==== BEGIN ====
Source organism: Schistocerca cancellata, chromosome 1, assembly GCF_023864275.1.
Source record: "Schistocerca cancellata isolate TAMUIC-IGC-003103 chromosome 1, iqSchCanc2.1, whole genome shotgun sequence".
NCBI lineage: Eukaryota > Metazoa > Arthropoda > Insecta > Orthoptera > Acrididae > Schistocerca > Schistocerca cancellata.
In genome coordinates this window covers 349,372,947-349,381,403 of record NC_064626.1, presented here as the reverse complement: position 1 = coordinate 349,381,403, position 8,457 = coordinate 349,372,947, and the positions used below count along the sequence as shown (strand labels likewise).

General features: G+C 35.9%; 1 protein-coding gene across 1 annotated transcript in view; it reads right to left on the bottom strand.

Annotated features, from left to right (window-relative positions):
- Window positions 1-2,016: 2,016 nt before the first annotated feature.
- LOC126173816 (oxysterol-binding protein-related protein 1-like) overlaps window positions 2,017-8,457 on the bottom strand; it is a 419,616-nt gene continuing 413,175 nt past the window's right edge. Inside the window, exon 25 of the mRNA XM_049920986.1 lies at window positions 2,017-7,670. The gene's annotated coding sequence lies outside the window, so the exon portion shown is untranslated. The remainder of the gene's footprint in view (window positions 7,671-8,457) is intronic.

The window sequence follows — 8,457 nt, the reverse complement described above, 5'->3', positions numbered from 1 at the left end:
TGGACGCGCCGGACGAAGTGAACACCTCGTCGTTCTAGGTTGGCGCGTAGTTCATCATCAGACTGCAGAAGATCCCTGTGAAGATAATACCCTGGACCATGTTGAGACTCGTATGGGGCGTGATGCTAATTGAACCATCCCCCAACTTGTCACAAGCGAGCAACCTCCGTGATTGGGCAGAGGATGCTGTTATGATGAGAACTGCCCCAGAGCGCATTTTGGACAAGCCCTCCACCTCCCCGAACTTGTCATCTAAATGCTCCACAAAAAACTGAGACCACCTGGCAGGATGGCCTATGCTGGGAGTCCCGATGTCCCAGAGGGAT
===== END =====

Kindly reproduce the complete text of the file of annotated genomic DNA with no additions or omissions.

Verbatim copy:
Source organism: Schistocerca cancellata, chromosome 1, assembly GCF_023864275.1.
Source record: "Schistocerca cancellata isolate TAMUIC-IGC-003103 chromosome 1, iqSchCanc2.1, whole genome shotgun sequence".
NCBI lineage: Eukaryota > Metazoa > Arthropoda > Insecta > Orthoptera > Acrididae > Schistocerca > Schistocerca cancellata.
In genome coordinates this window covers 349,372,947-349,381,403 of record NC_064626.1, presented here as the reverse complement: position 1 = coordinate 349,381,403, position 8,457 = coordinate 349,372,947, and the positions used below count along the sequence as shown (strand labels likewise).

General features: G+C 35.9%; 1 protein-coding gene across 1 annotated transcript in view; it reads right to left on the bottom strand.

Annotated features, from left to right (window-relative positions):
- Window positions 1-2,016: 2,016 nt before the first annotated feature.
- LOC126173816 (oxysterol-binding protein-related protein 1-like) overlaps window positions 2,017-8,457 on the bottom strand; it is a 419,616-nt gene continuing 413,175 nt past the window's right edge. Inside the window, exon 25 of the mRNA XM_049920986.1 lies at window positions 2,017-7,670. The gene's annotated coding sequence lies outside the window, so the exon portion shown is untranslated. The remainder of the gene's footprint in view (window positions 7,671-8,457) is intronic.

The window sequence follows — 8,457 nt, the reverse complement described above, 5'->3', positions numbered from 1 at the left end:
TGGACGCGCCGGACGAAGTGAACACCTCGTCGTTCTAGGTTGGCGCGTAGTTCATCATCAGACTGCAGAAGATCCCTGTGAAGATAATACCCTGGACCATGTTGAGACTCGTATGGGGCGTGATGCTAATTGAACCATCCCCCAACTTGTCACAAGCGAGCAACCTCCGTGATTGGGCAGAGGATGCTGTTATGATGAGAACTGCCCCAGAGCGCATTTTGGACAAGCCCTCCACCTCCCCGAACTTGTCATCTAAATGCTCCACAAAAAACTGAGACCACCTGGCAGGATGGCCTATGCTGGGAGTCCCGATGTCCCAGAGGGAT